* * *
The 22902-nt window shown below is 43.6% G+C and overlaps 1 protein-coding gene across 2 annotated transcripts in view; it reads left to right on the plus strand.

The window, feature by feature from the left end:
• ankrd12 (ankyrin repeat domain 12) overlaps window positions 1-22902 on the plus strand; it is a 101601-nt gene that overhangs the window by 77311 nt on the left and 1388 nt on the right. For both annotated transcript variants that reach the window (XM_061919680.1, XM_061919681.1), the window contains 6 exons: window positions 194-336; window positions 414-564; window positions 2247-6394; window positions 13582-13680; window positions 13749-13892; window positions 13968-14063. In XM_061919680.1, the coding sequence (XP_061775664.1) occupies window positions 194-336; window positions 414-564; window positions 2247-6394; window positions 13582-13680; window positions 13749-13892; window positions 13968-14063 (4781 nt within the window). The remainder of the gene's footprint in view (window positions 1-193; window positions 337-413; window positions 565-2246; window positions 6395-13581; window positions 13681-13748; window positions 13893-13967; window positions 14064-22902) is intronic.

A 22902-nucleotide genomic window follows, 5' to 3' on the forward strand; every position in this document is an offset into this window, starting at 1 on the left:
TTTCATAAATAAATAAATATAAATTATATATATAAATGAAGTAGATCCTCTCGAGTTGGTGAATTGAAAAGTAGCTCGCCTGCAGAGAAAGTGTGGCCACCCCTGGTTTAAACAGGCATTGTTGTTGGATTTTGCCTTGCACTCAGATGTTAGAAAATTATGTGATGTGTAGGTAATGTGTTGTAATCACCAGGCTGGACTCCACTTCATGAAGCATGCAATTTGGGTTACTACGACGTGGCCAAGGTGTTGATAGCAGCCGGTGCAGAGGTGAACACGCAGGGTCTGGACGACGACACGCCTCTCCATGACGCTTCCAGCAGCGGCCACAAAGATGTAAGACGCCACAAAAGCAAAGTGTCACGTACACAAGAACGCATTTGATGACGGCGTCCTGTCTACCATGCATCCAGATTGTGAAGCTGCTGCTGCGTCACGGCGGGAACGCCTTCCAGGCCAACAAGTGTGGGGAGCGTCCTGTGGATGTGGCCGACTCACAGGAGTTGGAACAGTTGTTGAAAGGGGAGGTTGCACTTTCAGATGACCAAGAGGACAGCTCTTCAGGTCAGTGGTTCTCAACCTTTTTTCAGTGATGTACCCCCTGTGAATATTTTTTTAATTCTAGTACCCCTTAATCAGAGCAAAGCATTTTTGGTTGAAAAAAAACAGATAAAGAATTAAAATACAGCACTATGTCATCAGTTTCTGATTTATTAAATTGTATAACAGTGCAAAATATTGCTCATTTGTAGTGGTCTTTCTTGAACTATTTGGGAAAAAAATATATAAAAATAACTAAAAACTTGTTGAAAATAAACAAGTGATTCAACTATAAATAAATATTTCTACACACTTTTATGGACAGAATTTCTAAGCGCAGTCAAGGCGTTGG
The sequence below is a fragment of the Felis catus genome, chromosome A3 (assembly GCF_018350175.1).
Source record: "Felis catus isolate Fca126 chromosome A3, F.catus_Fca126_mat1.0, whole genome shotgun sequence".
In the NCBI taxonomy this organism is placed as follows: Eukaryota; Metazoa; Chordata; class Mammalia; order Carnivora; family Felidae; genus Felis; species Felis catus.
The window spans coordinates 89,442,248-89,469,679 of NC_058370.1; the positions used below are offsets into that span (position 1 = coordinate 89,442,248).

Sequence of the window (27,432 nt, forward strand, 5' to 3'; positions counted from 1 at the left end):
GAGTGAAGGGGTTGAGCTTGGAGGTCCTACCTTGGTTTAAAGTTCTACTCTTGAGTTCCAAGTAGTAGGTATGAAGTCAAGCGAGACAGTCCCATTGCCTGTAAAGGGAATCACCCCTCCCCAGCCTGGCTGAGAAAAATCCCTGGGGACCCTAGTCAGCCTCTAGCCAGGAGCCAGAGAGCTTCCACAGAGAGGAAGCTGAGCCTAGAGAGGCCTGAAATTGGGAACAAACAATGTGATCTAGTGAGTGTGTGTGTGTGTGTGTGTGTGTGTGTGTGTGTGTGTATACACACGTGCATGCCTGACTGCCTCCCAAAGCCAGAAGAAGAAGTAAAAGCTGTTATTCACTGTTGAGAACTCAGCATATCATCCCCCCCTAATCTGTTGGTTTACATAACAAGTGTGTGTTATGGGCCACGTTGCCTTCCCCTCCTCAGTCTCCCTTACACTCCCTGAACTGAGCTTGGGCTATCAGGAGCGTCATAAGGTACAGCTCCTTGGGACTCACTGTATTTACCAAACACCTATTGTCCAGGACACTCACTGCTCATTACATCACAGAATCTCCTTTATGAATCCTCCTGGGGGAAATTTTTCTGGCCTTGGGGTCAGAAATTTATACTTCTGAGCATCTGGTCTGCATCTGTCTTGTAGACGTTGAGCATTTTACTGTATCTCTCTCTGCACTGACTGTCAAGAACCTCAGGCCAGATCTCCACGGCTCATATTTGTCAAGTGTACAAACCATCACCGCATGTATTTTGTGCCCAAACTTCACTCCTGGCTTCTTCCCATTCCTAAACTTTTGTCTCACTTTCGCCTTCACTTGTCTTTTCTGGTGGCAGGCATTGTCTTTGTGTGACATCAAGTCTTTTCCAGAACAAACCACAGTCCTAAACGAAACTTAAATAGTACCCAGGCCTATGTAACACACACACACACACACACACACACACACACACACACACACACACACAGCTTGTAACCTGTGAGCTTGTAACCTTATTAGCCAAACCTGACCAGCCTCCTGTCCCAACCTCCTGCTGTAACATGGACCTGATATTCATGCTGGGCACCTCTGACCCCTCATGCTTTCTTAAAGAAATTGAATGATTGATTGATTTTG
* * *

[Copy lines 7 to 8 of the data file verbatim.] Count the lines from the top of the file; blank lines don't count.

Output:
Source record: "Felis catus isolate Fca126 chromosome A3, F.catus_Fca126_mat1.0, whole genome shotgun sequence".
In the NCBI taxonomy this organism is placed as follows: Eukaryota; Metazoa; Chordata; class Mammalia; order Carnivora; family Felidae; genus Felis; species Felis catus.